Now the tests are over …

James Clements 2

Well that’s that over for another year. But what now? Amongst the class trips, leavers’ plays and special assemblies, here are some ideas for making the last few weeks as enjoyable and valuable as possible for everyone involved.

With the children:

Get the class outside – extra PE sessions, studying the natural world, drawing plants and trees, reading under a tree; with the tests finished it’s time to get outside and enjoy the beautiful British summertime. What, it’s raining? Oh.

Read a wonderful book aloud – time to share a great story. It might be a classic like Treasure Island or The Secret Garden, or something new like Rooftoppers or The River Singers. Listening to a story being read aloud is great for developing children’s comprehension skills, improving their vocabulary, and broadening their reading palate, introducing them to books they might not pick up otherwise. And it can be a joyful time that the whole class share in – perfect for the end of the year.

Put those new maths skills to good use – it’s wonderful that the class can perform the calculations demanded of them by the national curriculum and it’s fantastic that they can use them to solve problems in a test, but the mark of a great primary school mathematician is being able to do the calculation and know when to do it. Open-ended maths tasks that require a range of different maths skills will help you to see not only who has mastered a particular operation, but also who knows when it’s a useful method to solve a particular problem. Planning a class party, designing and costing a new theme park, calculating the flight of paper planes and plotting them on a graph, or working out the chances of each team winning Euro 2016 will all tell you lots about children’s maths skills.

Write for pleasure – it’s just possible that the assessment demands for Year 6 this year mean you’ve spent a bit more time than normal making sure children write in the passive voice and use hyphens …

In the last few weeks of the year, there’s the opportunity to get children writing for pleasure – writing that is instigated by the children and follows their interests. It might be writing in response to a wonderful film, or writing a non-fiction book about their favourite topic, showcasing their knowledge. It could be writing for a real purpose, like the school website, or making a class magazine. If we want children to become writers, rather than being people who do some writing when they’re told to, then everything we can do to help them form a positive attitude to writing is going to help. A significant part of that is time and freedom to write about what they want.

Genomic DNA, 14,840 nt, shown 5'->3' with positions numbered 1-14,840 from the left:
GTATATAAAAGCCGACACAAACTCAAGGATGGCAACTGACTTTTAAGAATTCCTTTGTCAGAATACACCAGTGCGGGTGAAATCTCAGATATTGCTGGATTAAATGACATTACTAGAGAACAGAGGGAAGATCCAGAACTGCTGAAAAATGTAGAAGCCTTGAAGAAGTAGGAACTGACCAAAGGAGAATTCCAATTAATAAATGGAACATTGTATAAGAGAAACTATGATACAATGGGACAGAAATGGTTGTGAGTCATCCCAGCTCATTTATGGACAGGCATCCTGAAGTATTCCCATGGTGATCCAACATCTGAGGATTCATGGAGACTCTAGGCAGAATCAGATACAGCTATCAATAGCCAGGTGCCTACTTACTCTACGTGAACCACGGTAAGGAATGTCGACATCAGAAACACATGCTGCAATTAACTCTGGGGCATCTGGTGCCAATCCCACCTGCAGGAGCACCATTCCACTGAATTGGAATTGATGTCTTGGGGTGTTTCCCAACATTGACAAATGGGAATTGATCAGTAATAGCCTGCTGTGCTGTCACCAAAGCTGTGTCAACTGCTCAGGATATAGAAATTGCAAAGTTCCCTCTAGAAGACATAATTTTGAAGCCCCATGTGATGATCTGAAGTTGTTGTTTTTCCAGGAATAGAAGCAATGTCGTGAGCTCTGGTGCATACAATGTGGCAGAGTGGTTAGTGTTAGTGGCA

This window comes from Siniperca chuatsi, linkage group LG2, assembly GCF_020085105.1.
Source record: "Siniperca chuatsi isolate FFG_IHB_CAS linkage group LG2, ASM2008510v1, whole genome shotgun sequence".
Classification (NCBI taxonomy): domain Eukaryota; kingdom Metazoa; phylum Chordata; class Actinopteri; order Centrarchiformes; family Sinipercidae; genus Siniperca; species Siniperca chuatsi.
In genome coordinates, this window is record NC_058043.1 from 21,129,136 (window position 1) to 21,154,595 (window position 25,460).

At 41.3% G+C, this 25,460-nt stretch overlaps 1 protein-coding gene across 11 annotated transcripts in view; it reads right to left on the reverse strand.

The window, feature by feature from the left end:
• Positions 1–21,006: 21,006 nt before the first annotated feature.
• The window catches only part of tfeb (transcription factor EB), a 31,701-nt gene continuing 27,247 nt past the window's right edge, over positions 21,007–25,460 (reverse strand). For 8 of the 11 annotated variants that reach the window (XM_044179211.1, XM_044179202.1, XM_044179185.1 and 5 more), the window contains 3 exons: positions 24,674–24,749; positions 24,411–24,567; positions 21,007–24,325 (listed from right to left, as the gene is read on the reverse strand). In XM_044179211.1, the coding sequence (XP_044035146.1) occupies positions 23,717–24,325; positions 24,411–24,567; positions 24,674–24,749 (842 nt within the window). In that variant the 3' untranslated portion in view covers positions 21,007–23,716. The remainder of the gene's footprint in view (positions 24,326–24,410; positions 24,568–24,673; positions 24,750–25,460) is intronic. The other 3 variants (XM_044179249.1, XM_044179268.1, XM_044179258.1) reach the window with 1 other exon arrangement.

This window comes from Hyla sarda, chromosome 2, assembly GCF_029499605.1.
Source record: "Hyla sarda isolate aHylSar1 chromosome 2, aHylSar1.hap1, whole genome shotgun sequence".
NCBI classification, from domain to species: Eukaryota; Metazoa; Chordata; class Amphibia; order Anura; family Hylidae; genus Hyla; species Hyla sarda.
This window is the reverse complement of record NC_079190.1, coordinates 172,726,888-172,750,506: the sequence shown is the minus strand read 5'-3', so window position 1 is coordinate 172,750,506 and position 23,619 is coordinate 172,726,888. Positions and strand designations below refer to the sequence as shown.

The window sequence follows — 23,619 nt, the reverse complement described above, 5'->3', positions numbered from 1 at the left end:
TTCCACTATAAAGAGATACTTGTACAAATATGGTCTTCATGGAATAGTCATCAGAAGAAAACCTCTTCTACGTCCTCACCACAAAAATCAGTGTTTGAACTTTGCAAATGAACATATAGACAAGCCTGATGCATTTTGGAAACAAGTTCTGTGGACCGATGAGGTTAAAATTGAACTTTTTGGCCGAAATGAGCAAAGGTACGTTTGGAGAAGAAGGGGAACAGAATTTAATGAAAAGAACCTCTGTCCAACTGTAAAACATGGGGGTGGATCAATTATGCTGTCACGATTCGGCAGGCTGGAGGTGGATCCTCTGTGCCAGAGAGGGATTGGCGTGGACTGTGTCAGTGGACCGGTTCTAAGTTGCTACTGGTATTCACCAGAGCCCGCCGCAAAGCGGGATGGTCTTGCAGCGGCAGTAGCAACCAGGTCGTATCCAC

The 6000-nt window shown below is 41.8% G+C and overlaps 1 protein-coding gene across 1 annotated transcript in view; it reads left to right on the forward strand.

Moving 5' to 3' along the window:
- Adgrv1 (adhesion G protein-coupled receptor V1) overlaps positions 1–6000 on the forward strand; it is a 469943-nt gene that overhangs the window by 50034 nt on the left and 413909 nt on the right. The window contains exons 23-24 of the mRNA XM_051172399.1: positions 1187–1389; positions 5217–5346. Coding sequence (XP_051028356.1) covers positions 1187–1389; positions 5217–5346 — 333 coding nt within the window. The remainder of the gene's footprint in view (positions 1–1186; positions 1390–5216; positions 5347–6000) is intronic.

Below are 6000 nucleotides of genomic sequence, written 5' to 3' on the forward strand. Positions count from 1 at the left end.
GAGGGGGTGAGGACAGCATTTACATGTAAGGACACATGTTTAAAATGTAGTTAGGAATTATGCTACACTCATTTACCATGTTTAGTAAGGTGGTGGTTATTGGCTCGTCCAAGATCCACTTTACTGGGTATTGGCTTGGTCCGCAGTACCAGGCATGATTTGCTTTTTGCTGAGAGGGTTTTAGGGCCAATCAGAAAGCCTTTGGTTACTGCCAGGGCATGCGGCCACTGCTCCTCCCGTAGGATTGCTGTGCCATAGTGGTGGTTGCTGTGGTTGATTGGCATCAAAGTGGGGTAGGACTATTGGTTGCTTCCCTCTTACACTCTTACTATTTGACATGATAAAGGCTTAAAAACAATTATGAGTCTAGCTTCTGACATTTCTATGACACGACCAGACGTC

Fill in the gaps – most importantly, there’s still half a term before the children disappear off to secondary school. Everyone in the class will have areas of the curriculum where they’re not so strong, so now is the time to keep chipping away and hopefully squeeze in some last drops of knowledge or skills. It’s never too late to learn something or become quicker or more efficient.

As a teacher:

Reflect on the year – a key part of becoming the best teacher you can be is being able to reflect on your teaching, identifying what went well and what you might do differently next time. That’s a difficult thing to do amongst the everyday busyness of teaching, but it’s important to make time for it before the memory of the year fades away amongst well-deserved holidays (and the visits to the dentist and bank that have had to wait for the summer). Was the approach to teaching spelling that you adopted the most effective? Was there an aspect of maths you could find a new way to introduce? Did you make the best use of support staff? Time spent reflecting and planning ahead now could make all the difference to next year.

Be kind to yourself – remember that you’re coming to the end of a year that brought unprecedented change. The 2014 National Curriculum (and the accompanying assessment regime) have provided challenges both through the demands they made on children and teachers and the nature of their introduction. So more than anything else, take a deep breath, have some days where you get out of school early, teach the things you love teaching, and try to enjoy the last few weeks of term. You deserve it.


James Clements is a member of the Advisory Board for Oxford Owl, Oxford Primary’s online school improvement service. He has worked as a teacher and senior leader in an outstanding inner-city primary school, as a Local Authority Lead Teacher. James is now a writer, English adviser, and the creative director of education website Shakespeare and More. Follow James on Twitter @James_ShMore


We’re working with James on a training toolkit to help you reflect and plan ahead for your spelling teaching next year – and it will be available completely free on Oxford Owl.  

Sign up here to be told when the resources are available!

When you’re ready to start planning, you’ll find a wealth of resources and support from Oxford Primary to help you make the teaching and learning in your school even stronger, and in turn, make next year’s national assessments as stress-free as possible.